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Lawsuit claims Daunte Wright shot a teenager in the head

Two years before he was shot and killed by a Brooklyn Center police officer, a lawsuit claims there’s evidence Daunte Wright shot a 16-year-old boy.
Credit: Wright family photo
Daunte Wright

The mother of a teenage boy who was shot in the head and critically injured in 2019 has filed a civil lawsuit claiming the shooter was Daunte Wright – the young man whose name made national headlines last month when he was shot and killed during a traffic stop in Brooklyn Center.

Wright’s death sparked days of protests over racial profiling and police use of force.

A newly filed lawsuit claims that Wright shot 16-year-old Caleb Livingston in the head at a Minneapolis gas station on May 14, 2019, leaving him with permanent physical and mental disabilities.

Livingston’s mother is seeking damages from Wright’s estate to help pay for her son’s continuing care.

Although Wright was not criminally charged before his death in connection with Livingston’s shooting, the civil court filings in the case allege that “evidence generated to date reveals that the perpetrator of this crime was Daunte Wright.”

Livingston’s mother also alleges in court documents that Wright was a gang member with a lengthy criminal history.

Gas station shooting

Daunte Wright and Caleb Livingston had been childhood friends, according to a memorandum filed in the lawsuit. In fact, it says Caleb’s “first sleep over as a boy was at Wright’s home.”

As time went on, though, there apparently was a falling out. Court filings say Livingston “beat up” Wright in front of others. That may have been a motive for what the lawsuit claims happened next.

Shortly after 9 o’clock on the night of May 14, 2019, the lawsuit says Livingston was at a gas station/convenience store in the 1800 block of Lowry Avenue in North Minneapolis. It claims Wright was there, too.

It alleges Wright “brandished, pointed, and discharged a firearm” at Livingston, with one bullet striking him in the head.

Weapon found?

Caleb Livingston survived – but with severe and permanent injuries.

At the time, no one was charged in the shooting. But attorneys for Livingston’s mother point to new evidence they say links Wright to the crime.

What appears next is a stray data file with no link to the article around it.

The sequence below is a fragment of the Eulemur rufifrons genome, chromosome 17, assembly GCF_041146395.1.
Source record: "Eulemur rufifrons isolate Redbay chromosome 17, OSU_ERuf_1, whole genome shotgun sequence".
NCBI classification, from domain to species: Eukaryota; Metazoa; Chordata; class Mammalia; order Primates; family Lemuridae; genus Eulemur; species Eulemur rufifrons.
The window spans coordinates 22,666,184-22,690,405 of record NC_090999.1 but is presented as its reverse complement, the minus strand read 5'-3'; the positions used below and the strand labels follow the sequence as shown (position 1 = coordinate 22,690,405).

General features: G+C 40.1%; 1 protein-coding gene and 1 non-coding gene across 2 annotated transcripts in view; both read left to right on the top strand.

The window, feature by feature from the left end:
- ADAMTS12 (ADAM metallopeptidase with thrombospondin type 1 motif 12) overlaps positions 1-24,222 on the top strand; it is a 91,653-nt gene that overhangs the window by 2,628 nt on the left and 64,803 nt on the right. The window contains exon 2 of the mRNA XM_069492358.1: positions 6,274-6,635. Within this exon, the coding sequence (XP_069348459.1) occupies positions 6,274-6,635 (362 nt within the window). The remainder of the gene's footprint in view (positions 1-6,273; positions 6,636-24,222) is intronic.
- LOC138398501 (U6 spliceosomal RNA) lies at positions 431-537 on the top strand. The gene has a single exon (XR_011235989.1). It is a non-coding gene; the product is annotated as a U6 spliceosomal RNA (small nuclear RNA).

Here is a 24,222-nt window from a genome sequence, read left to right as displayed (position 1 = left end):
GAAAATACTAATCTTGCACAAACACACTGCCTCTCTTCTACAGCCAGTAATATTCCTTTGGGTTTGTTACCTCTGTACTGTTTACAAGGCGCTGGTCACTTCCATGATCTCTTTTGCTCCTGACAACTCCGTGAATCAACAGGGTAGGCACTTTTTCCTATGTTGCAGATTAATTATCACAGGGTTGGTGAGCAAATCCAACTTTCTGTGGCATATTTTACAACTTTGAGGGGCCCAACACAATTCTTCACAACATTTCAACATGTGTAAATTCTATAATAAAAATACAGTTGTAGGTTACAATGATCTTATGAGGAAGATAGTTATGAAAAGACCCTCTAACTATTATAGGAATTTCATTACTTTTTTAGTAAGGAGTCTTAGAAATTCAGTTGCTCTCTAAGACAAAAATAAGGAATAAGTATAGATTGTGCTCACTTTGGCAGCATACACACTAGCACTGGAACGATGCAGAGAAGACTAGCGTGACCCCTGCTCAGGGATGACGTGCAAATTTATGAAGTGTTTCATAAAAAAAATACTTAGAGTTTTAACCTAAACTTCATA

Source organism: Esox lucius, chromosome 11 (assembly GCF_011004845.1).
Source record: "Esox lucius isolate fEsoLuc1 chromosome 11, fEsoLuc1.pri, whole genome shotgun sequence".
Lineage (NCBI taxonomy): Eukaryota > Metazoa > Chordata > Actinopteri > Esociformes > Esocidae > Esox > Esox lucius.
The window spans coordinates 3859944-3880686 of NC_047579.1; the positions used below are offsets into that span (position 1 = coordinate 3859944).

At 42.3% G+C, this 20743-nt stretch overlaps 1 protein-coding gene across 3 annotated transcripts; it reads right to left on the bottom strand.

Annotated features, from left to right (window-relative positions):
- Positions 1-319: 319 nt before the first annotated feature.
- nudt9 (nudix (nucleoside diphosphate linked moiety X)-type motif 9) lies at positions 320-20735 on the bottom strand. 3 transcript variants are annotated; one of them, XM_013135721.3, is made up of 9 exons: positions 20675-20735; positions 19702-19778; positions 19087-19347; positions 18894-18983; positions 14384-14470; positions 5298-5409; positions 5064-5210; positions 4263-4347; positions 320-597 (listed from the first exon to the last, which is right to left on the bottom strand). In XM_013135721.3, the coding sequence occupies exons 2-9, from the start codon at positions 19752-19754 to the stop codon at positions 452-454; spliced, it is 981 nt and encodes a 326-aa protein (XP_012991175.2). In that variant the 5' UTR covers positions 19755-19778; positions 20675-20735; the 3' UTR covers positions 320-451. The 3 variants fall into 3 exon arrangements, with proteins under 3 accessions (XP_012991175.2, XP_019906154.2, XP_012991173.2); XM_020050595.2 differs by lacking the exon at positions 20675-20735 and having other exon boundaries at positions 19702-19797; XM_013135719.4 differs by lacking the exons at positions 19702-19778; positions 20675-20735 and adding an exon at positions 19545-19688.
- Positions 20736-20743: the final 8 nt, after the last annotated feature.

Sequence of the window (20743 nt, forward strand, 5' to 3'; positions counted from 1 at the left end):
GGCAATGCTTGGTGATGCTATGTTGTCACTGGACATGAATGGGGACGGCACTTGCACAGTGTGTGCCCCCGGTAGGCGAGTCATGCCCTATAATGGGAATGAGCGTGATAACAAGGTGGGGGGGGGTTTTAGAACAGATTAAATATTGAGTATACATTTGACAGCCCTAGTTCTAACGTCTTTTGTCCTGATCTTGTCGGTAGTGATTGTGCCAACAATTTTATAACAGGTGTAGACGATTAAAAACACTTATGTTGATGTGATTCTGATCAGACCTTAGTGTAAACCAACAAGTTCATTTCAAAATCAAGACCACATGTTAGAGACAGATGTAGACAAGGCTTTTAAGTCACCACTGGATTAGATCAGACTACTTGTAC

One year later, in June 2020, Minneapolis police received a report about a man with gun. When they arrived, a criminal complaint alleges that Daunte Wright jumped out of a car and fled on foot. However, officers said they found a loaded black Ruger .45 caliber handgun on the floor of the car where Wright had been sitting.

Wright was charged with fleeing police and carrying a handgun without a permit.

In a recent filing, an attorney for Livingston’s mother told the court “Based on reasonable information and belief, this gun is being compared to the shell casings found at the scene” of the 2019 gas station shooting.

The filing says the Minneapolis Police Department has not released details because their investigation is “active and ongoing.”

Case originally sealed

Attorney Michael Padden filed the case in Hennepin County court on May 4, but originally asked that the case be kept confidential.

He cited the widespread publicity and protests surrounding Wright’s death which occurred during the murder trial of former Minneapolis police officer Derek Chauvin.

He also argued that making the case public could jeopardize the police investigation and interfere with possible negotiations with lawyers for Wright’s family to settle the case.

A judge recently ruled the court files could be released.

When reached by KARE 11, Padden released this statement: “We had to commence the lawsuit because of the statute of limitations. MN law does not permit a case like this to be or remain sealed. Having said that, the allegations are valid.”

Wright’s estate has not filed a formal response to the lawsuit.

KARE 11 attempted to reach Wright family attorney Ben Crump, but has not heard back.

Brooklyn Center traffic stop

When Brooklyn Center police stopped Wright’s car for expired license plate tabs on April 11, officers discovered he had an outstanding arrest warrant for missing a court appearance in the illegal weapons possession case and fleeing police in June 2020.

He was also awaiting trial on felony robbery charges – accused of trying to rob a woman at gunpoint in December 2019.

Bodycam video released by the department showed Wright attempting to escape as officers tried unsuccessfully to handcuff him.

Officer Kim Potter can be heard shouting “Taser, taser,” but fired her gun instead. She resigned and has been charged with Second Degree Manslaughter. That prosecution is now being handled by Minnesota Attorney General Keith Ellison.